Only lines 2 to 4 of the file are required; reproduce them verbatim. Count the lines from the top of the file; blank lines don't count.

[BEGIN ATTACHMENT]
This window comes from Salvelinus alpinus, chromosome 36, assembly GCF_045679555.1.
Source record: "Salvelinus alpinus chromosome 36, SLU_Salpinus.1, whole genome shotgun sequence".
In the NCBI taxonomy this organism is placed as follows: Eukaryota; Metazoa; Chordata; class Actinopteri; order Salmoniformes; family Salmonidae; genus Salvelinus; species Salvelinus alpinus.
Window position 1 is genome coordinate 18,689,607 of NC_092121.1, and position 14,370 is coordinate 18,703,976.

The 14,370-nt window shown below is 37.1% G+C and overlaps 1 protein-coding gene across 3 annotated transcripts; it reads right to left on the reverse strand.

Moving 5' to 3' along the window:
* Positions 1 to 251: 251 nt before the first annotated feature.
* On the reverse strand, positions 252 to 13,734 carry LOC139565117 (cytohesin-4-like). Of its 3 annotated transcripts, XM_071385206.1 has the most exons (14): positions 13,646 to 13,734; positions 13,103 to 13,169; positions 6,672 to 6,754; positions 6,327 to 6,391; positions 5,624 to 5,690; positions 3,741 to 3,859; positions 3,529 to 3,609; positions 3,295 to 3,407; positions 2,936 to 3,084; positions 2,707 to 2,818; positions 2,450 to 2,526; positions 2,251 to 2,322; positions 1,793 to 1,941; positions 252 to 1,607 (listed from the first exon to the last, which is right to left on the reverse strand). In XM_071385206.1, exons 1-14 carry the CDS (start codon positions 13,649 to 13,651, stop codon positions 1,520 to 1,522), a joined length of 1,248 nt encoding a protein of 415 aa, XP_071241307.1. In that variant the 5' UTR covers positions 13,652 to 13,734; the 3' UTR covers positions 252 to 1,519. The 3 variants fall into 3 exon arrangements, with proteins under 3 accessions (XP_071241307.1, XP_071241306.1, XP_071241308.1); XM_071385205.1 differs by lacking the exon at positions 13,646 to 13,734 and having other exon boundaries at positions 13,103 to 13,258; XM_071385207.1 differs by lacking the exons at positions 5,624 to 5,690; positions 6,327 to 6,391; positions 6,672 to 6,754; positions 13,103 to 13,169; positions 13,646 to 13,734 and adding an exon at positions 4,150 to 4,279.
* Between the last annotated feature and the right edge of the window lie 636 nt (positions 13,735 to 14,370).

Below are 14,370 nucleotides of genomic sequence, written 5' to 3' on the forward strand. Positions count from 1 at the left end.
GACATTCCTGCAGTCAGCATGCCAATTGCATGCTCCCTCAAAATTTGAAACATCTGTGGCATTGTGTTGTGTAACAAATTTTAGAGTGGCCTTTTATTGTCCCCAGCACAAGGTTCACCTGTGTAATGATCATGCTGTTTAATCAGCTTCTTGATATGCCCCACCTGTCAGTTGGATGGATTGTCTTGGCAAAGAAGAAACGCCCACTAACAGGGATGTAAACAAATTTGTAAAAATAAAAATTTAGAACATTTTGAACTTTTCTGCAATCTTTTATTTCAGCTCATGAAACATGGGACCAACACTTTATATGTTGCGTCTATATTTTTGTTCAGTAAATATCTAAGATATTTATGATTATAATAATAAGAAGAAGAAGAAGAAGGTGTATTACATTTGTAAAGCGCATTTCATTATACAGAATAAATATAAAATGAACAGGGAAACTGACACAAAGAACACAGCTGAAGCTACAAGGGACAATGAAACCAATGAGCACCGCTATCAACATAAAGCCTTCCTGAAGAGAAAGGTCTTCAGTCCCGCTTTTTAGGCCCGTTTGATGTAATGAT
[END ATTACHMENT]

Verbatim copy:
Source record: "Salvelinus alpinus chromosome 36, SLU_Salpinus.1, whole genome shotgun sequence".
In the NCBI taxonomy this organism is placed as follows: Eukaryota; Metazoa; Chordata; class Actinopteri; order Salmoniformes; family Salmonidae; genus Salvelinus; species Salvelinus alpinus.
Window position 1 is genome coordinate 18,689,607 of NC_092121.1, and position 14,370 is coordinate 18,703,976.